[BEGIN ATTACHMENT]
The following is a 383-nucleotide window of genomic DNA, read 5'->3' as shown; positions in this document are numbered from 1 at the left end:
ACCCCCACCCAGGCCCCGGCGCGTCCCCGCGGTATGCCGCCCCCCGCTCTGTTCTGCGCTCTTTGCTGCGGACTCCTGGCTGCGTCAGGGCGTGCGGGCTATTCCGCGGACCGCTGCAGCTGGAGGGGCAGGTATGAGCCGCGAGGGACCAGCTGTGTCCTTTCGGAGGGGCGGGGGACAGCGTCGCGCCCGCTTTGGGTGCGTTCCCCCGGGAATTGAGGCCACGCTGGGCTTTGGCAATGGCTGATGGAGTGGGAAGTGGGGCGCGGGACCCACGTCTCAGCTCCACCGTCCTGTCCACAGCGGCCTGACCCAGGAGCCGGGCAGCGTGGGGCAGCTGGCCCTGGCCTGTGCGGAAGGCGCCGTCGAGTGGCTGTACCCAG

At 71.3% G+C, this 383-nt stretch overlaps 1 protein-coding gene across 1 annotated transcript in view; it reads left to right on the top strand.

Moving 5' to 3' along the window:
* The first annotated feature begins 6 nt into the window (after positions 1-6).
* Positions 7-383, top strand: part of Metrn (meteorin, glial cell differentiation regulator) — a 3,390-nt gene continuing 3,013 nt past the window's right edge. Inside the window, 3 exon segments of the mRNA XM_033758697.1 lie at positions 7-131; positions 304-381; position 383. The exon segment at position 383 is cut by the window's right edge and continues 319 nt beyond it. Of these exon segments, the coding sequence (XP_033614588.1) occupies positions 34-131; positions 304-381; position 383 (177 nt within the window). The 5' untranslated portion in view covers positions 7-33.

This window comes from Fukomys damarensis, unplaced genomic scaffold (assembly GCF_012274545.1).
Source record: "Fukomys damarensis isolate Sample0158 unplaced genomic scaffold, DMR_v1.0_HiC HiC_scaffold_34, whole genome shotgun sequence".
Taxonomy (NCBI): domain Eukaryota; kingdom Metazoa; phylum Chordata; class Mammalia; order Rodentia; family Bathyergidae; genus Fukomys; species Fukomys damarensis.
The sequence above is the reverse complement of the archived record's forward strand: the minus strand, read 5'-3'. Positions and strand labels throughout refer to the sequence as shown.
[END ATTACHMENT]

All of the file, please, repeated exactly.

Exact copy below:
The following is a 383-nucleotide window of genomic DNA, read 5'->3' as shown; positions in this document are numbered from 1 at the left end:
ACCCCCACCCAGGCCCCGGCGCGTCCCCGCGGTATGCCGCCCCCCGCTCTGTTCTGCGCTCTTTGCTGCGGACTCCTGGCTGCGTCAGGGCGTGCGGGCTATTCCGCGGACCGCTGCAGCTGGAGGGGCAGGTATGAGCCGCGAGGGACCAGCTGTGTCCTTTCGGAGGGGCGGGGGACAGCGTCGCGCCCGCTTTGGGTGCGTTCCCCCGGGAATTGAGGCCACGCTGGGCTTTGGCAATGGCTGATGGAGTGGGAAGTGGGGCGCGGGACCCACGTCTCAGCTCCACCGTCCTGTCCACAGCGGCCTGACCCAGGAGCCGGGCAGCGTGGGGCAGCTGGCCCTGGCCTGTGCGGAAGGCGCCGTCGAGTGGCTGTACCCAG

At 71.3% G+C, this 383-nt stretch overlaps 1 protein-coding gene across 1 annotated transcript in view; it reads left to right on the top strand.

Moving 5' to 3' along the window:
* The first annotated feature begins 6 nt into the window (after positions 1-6).
* Positions 7-383, top strand: part of Metrn (meteorin, glial cell differentiation regulator) — a 3,390-nt gene continuing 3,013 nt past the window's right edge. Inside the window, 3 exon segments of the mRNA XM_033758697.1 lie at positions 7-131; positions 304-381; position 383. The exon segment at position 383 is cut by the window's right edge and continues 319 nt beyond it. Of these exon segments, the coding sequence (XP_033614588.1) occupies positions 34-131; positions 304-381; position 383 (177 nt within the window). The 5' untranslated portion in view covers positions 7-33.

This window comes from Fukomys damarensis, unplaced genomic scaffold (assembly GCF_012274545.1).
Source record: "Fukomys damarensis isolate Sample0158 unplaced genomic scaffold, DMR_v1.0_HiC HiC_scaffold_34, whole genome shotgun sequence".
Taxonomy (NCBI): domain Eukaryota; kingdom Metazoa; phylum Chordata; class Mammalia; order Rodentia; family Bathyergidae; genus Fukomys; species Fukomys damarensis.
The sequence above is the reverse complement of the archived record's forward strand: the minus strand, read 5'-3'. Positions and strand labels throughout refer to the sequence as shown.